STANLEY began the 1961-62 season with a small but committed squad of 17 players, which included proven performers such as striker George Hudson and goalkeeper Alex Smith. Player-manager Jimmy Harrower had decided to retire, but his new defensive signings, Garbutt Richardson and Bob Wilson, were considered to be good, solid defenders. Up front, Stanley relied on the prowess of Hudson.
Although Stanley's season would end prematurely, the early signs were good. After eight games, Stanley held a comfortable position just above midway in the table. The defence was looking solid, but manager Harrower was concerned at Stanley's reliance on George Hudson to score the goals. Using the last of the resources available to him, he signed inside-forward Harry Milner to provide Hudson with some support.
That careful planning was blown apart when the directors decided to accept Peterborough's offer of £3,500 for George Hudson in September 1961. The decision to sell Hudson still baffles many Stanley fans. He was the only forward player with the ability to find the net on a regular basis. A serious injury to defender Garbutt Richardson served to highlight the lack of depth in Stanley's squad.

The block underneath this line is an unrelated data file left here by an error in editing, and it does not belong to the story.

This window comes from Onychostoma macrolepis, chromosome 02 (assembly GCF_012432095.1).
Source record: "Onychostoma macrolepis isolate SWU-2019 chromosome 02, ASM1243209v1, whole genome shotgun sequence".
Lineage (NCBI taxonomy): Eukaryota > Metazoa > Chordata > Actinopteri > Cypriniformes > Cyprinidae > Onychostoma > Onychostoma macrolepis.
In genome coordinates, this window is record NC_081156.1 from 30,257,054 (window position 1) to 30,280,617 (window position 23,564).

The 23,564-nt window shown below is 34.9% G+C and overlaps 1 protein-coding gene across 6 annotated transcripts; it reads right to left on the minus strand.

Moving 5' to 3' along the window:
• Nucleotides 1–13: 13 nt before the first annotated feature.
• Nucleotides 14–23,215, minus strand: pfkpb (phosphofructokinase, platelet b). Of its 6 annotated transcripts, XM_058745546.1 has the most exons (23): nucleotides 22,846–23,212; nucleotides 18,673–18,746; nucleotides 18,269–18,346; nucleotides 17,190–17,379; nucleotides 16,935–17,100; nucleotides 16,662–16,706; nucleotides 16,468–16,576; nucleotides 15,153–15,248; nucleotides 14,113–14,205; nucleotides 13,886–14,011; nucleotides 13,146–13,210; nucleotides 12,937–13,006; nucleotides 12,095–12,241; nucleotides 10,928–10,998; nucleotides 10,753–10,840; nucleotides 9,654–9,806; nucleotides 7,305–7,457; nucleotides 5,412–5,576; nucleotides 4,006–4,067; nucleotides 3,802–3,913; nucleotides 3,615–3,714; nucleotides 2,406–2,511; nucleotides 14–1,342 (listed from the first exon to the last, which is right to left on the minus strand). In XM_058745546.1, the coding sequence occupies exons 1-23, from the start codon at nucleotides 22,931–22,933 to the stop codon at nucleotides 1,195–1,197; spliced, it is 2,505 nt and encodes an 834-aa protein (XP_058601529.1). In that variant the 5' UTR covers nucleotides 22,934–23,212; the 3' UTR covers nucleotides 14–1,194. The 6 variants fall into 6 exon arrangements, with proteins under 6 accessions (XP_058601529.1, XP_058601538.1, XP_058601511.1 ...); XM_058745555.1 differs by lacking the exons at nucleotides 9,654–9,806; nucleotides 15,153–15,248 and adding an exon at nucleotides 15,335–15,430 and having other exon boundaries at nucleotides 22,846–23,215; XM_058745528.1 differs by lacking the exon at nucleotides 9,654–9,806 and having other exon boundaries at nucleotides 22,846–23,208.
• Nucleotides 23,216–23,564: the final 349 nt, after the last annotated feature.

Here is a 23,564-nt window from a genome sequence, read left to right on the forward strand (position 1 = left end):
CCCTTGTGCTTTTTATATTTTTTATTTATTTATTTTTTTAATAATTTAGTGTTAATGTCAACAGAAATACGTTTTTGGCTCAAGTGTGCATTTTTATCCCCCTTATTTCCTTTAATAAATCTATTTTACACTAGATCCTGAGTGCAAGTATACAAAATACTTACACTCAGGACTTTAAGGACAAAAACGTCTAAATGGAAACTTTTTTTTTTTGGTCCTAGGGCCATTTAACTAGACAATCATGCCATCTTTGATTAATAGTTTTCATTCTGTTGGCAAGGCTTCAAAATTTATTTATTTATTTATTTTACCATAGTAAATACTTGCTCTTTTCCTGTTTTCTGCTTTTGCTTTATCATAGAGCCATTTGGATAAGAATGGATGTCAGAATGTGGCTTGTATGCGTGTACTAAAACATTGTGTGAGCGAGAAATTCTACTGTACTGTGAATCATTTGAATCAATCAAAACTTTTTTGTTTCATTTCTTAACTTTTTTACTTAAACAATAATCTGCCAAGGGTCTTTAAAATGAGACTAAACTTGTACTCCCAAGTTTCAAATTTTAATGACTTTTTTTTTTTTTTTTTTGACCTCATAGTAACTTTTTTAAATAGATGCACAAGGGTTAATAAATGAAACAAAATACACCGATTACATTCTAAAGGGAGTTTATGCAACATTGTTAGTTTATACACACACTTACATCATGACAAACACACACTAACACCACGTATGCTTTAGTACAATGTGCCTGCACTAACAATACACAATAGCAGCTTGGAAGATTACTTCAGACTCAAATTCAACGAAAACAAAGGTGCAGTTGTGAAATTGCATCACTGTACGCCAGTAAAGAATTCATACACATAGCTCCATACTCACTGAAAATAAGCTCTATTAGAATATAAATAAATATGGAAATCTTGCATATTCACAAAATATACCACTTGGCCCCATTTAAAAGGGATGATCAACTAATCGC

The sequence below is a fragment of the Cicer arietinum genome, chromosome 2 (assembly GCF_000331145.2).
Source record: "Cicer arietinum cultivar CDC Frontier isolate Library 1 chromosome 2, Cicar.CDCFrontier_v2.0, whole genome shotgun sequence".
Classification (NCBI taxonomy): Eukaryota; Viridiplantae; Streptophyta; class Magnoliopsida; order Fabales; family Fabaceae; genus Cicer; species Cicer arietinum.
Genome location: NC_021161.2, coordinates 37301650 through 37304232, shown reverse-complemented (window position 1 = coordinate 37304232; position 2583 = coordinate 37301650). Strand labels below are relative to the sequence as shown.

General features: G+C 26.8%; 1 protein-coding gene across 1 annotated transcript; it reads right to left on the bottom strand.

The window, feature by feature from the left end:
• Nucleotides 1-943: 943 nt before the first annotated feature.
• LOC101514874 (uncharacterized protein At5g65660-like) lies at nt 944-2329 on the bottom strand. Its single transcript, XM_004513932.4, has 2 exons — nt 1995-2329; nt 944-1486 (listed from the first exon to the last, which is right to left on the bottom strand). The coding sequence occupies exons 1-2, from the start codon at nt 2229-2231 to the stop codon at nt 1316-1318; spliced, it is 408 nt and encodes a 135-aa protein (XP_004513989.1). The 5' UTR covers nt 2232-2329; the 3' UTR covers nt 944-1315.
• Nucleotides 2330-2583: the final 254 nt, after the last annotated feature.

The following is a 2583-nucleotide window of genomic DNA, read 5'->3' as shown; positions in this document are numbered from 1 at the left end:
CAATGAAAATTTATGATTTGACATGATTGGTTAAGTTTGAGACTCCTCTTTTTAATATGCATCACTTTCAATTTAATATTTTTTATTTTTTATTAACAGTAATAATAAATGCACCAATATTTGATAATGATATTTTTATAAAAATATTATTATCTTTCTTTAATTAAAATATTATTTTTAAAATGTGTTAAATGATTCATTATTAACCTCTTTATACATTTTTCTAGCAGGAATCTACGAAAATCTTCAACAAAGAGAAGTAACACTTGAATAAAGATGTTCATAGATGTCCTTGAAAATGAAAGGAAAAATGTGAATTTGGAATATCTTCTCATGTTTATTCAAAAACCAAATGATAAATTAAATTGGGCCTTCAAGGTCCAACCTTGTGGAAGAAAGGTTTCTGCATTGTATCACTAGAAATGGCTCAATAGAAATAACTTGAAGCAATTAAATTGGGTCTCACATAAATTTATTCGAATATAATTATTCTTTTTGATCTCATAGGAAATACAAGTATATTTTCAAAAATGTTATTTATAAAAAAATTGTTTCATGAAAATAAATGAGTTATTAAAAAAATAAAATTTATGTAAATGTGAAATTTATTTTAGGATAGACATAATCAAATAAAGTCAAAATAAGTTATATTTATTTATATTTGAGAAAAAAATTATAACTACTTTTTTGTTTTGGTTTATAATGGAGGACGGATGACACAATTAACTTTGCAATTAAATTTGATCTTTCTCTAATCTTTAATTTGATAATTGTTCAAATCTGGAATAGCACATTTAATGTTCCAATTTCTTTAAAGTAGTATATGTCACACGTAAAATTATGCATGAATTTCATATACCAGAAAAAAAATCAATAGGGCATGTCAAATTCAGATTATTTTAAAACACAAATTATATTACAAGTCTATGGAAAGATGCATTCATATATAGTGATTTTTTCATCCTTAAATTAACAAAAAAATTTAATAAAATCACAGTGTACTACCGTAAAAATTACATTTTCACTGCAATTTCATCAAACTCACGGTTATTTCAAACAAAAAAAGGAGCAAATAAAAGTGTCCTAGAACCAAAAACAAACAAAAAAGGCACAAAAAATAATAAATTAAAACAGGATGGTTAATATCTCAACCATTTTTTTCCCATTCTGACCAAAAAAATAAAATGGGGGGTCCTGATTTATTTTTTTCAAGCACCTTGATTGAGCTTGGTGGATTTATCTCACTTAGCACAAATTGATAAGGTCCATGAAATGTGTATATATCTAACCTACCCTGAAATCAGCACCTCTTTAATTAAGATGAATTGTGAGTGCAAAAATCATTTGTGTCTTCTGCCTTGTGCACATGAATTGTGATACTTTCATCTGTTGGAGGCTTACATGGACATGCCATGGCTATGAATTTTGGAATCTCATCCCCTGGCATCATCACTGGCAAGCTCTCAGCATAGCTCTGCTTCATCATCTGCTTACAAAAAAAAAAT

Without Hudson, Stanley could not score goals, and they sank to the bottom of the Fourth Division. By the end of the year attendees at Peel Park had shrunk to a core of around 1,500. For these loyal supporters it was heartbreaking to see their club in such a sorry state and an incident in November further alienated the board from the fans. Stanley travelled to Hartlepool in the FA Cup but no director went to the match or even bothered to send a traditional "good luck'' telegram.
The following month, a crisis meeting was held at Accrington Town Hall to find new ways of raising cash, and though several suggestions were carried, the supporters could not refrain from expressing their disgust at the inaction of the board.
Further upheaval immediately followed in December with the resignation of manager Jimmy Harrower. The board had insisted that Harrower try to regain match fitness so he could reprise his role as player-manager. Harrower reluctantly agreed, but when the board pressured him to play before he was ready it was the last straw for the popular Scot and he tendered his resignation. The team soldiered on, but with minimal gates and a board bereft of ideas the arrival of a letter from the Football League was no surprise. What people were not expecting was that this letter would herald the end of Accrington Stanley as a League club.